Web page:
This paper examines nine analyses of global ocean 0-/700-m temperature and heat content during the 43-yr period of warming, 1960–2002. Among the analyses are two that are independent of any numerical model, six that rely on sequential data assimilation, including an ocean general circulation model, and one that uses four-dimensional variational data assimilation (4DVAR), including an ocean general circulation model and its adjoint. Most analyses show gradual warming of the global ocean with an ensemble trend of 0.77 × 108 J m−2 (10 yr)−1 (=0.24 W m−2) as the result of rapid warming in the early 1970s and again beginning around 1990. One proposed explanation for these variations is the effect of volcanic eruptions in 1963 and 1982. Examination of this hypothesis suggests that while there is an oceanic signal, it is insufficient to explain the observed heat content variations.

A second potential cause of decadal variations in global heat content is the uncorrelated contribution of heat content variations in individual ocean basins. The subtropical North Atlantic is warming at twice the global average, with accelerated warming in the 1960s and again beginning in the late 1980s and extending through the end of the record. The Barents Sea region of the Arctic Ocean and the Gulf of Mexico have also warmed, while the western subpolar North Atlantic has cooled. Heat content variability in the North Pacific differs significantly from the North Atlantic. There the spatial and temporal patterns are consistent with the decadal variability previously identified through observational and modeling studies examining SST and surface winds. In the Southern Hemisphere large heat content anomalies are evident, and while there is substantial disagreement among analyses on average the band of latitudes at 30°–60°S contribute significantly to the global warming trend. Thus, the uncorrelated contributions of heat content variations in the individual basins are a major contributor to global heat content variations.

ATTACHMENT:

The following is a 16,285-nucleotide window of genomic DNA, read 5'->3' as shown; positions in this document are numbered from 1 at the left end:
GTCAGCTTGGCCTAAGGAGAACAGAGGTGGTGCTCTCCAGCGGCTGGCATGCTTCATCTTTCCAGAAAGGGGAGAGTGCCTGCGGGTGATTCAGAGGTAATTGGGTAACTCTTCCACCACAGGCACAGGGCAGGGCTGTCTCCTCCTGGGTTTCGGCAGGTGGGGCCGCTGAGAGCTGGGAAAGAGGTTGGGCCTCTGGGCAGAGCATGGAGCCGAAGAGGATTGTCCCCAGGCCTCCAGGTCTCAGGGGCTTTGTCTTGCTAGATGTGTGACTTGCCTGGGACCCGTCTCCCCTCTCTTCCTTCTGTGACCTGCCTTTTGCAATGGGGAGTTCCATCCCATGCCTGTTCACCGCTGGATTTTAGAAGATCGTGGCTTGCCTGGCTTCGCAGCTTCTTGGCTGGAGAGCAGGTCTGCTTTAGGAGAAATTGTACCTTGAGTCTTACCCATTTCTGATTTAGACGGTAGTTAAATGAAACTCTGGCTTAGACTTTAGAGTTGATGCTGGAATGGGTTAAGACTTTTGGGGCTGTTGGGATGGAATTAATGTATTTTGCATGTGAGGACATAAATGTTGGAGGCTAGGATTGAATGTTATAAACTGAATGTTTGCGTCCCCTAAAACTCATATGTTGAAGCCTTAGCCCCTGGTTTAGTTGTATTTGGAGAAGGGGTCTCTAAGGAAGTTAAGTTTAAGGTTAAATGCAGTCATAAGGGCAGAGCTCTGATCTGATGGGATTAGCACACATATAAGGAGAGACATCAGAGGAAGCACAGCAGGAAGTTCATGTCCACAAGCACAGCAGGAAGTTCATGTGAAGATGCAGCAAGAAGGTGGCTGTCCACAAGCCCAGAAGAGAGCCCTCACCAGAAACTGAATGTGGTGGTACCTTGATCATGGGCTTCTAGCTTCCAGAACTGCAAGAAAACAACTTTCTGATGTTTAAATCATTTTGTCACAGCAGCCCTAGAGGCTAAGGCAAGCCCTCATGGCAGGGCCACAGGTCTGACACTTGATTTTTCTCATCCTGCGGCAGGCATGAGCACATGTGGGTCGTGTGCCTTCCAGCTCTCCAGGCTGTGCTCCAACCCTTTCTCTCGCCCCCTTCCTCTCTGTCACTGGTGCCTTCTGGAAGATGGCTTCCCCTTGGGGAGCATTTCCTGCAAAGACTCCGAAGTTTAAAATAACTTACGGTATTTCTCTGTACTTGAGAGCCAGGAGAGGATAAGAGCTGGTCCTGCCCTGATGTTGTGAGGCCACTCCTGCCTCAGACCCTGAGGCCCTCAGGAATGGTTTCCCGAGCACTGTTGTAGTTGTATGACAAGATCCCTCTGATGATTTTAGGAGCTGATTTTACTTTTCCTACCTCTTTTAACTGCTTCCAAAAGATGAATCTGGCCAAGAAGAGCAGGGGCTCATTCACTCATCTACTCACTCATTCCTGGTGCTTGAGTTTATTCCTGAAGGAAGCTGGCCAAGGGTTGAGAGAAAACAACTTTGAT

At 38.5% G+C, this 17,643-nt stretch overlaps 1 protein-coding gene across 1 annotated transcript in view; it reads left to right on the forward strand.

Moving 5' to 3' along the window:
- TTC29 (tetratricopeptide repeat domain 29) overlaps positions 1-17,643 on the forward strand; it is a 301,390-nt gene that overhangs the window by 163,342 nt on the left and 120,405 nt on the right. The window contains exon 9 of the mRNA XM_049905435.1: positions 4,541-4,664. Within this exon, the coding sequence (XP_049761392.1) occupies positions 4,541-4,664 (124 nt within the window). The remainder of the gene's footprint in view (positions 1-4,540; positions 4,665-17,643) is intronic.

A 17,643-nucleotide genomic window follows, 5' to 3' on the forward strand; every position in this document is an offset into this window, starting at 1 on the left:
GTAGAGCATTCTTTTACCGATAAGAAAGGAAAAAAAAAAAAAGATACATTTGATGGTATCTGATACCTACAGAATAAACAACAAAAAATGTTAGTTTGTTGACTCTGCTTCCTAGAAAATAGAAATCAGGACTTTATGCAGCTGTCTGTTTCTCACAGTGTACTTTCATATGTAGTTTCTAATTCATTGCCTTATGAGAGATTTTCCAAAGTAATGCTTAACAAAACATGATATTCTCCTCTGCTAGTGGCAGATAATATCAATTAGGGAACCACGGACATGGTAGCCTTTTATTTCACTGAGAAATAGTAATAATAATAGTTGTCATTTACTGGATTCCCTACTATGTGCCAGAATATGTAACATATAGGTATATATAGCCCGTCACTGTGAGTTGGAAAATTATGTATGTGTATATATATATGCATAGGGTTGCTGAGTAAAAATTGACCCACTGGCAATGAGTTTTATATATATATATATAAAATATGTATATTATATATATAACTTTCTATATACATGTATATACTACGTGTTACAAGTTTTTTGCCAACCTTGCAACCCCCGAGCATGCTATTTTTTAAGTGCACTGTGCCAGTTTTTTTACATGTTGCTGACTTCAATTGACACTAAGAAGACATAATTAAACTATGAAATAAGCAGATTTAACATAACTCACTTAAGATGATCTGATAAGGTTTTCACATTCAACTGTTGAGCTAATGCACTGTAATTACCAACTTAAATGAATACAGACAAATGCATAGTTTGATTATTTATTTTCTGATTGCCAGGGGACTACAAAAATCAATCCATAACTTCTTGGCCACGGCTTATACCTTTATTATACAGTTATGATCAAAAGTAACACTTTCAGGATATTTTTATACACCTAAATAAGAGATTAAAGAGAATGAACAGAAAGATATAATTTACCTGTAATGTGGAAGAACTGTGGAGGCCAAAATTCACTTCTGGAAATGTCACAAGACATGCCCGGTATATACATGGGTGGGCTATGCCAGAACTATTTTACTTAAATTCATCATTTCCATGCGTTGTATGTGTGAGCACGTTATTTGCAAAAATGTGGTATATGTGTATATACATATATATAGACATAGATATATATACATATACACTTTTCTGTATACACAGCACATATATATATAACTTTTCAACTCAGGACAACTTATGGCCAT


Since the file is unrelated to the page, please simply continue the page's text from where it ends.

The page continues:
A third potential contributor to global heat content variations is the effect of time-dependent bias in the set of historical observations. This last possibility is examined by comparing the analyses to the unbiased salinity–temperature–depth dataset and finding a very substantial warm bias in all analyses in the 1970s relative to the latter decades. This warm bias may well explain the rapid increase in analysis heat content in the early 1970s, but not the more recent increase, which began in the early 1990s.

Finally, this study provides information about the similarities and differences between analyses that are independent of a model and those that use sequential assimilation and 4DVAR. The comparisons provide considerable encouragement for the use of the sequential analyses for climate research despite the presence of erroneous variability (also present in the no-model analyses) resulting from instrument bias. The strengths and weaknesses of each analysis need to be considered for a given application.

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James A. Carton and Bohua Huang

Abstract

Sea surface temperature in the eastern equatorial Atlantic Ocean undergoes anomalous warming events of 1°–2°C every few years. The warm anomalies reach their maximum strength in Northern Hemisphere summer, when equatorial upwelling normally brings cold thermocline water to the surface. By compositing surface observations from a 28-year record, we are able to identify consistent features in anomalies of SST and winds. The composites show that the SST anomalies in northern summer are confined to the eastern equatorial region, with reduced zonal winds to the west and reduced northward trade winds to the east. Accompanying these changes in winds are enhanced convection near the equator caused by a southward shift and intensification of the intertropical convergence zone. Later in the year, SST south of the equator becomes elevated. As a result, by spring of the year following the equatorial anomaly, convection in the western side of the basin is much higher than normal.